Accusations: The elderly Jane, along with her sister, was accused of tormenting young Richard Jones. Jane had begged bread from him, and in return had given the boy an apple; after taking a bite from it he had suffered a fit and could not move or speak. Jane and her sister were said to then have continued to torment the boy, visiting him in spectral form; on one momentous occasion the apparition was stabbed in the hand by one of Richard's relations, only for the same injury to be discovered on Jane herself shortly afterwards. 

The boy continued to suffer strange fits and was seen to be in great agony, and matters continuing to escalate, despite rumours that the sisters had offered Richard money to drop the case against them. Most memorably, it was claimed by witnesses that on 25 February 1658 Richard Jones was lifted into the air by an invisible force and transported for three hundred yards – a journey that included clearing a stone wall – after which he was thrown to the ground with such force that he lost consciousness. Jones claimed upon waking that Jane had been responsible and had lifted him into the air – no mean feat for an elderly and frail woman. On another occasion, Richard was discovered floating up by the ceiling of his house, remaining there for quarter of an hour much to the amazement of the several witnesses who saw him.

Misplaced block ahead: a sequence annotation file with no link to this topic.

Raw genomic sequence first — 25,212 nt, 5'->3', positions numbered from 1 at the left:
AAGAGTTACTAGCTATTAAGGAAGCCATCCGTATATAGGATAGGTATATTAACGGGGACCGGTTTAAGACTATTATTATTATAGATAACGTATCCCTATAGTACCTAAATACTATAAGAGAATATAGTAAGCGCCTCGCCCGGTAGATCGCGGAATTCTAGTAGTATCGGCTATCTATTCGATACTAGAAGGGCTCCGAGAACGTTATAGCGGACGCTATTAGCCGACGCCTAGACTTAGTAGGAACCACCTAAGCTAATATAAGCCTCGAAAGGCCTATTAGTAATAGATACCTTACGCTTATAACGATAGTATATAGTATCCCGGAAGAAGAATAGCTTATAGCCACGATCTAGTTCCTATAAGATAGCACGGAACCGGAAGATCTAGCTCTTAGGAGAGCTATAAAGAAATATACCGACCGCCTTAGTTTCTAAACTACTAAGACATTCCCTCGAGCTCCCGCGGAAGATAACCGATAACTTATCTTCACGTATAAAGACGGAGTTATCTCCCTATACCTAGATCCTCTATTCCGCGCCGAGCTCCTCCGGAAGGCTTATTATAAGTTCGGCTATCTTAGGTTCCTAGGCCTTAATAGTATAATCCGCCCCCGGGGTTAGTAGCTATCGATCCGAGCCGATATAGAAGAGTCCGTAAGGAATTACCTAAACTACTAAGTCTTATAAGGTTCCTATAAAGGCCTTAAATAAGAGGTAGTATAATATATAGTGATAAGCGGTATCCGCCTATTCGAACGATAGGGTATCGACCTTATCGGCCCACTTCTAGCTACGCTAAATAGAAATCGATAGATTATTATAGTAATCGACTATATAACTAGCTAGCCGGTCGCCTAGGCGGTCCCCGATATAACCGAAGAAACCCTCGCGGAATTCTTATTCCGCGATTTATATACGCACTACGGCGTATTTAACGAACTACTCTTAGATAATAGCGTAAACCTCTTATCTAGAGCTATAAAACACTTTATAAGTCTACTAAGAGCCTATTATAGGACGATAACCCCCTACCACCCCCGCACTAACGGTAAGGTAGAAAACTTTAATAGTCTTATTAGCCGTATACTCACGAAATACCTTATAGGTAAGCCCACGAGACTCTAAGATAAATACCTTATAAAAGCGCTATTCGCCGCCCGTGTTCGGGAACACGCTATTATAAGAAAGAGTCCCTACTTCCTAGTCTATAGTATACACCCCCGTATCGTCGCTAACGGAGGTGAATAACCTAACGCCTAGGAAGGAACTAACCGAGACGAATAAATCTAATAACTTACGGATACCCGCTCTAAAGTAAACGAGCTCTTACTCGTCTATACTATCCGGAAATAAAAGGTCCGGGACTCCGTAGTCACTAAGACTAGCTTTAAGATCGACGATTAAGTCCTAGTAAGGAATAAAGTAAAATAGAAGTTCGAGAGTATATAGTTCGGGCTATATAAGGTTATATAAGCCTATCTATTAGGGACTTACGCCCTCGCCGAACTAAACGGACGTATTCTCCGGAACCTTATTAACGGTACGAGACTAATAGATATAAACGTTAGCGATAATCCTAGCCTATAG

Outcome: Jane and her sister were sent to the Shepton Mallet House of Correction before being tried at the Chard Assizes in March, 1658. The pair were sent to gaol on 10th March, from which point Richard Jones ceased to suffer further fits. This did not save Jane however, and she was executed on 26th of March, while her sister died in prison.

Wednesday, 3 January 2018

New Year's Witchcraft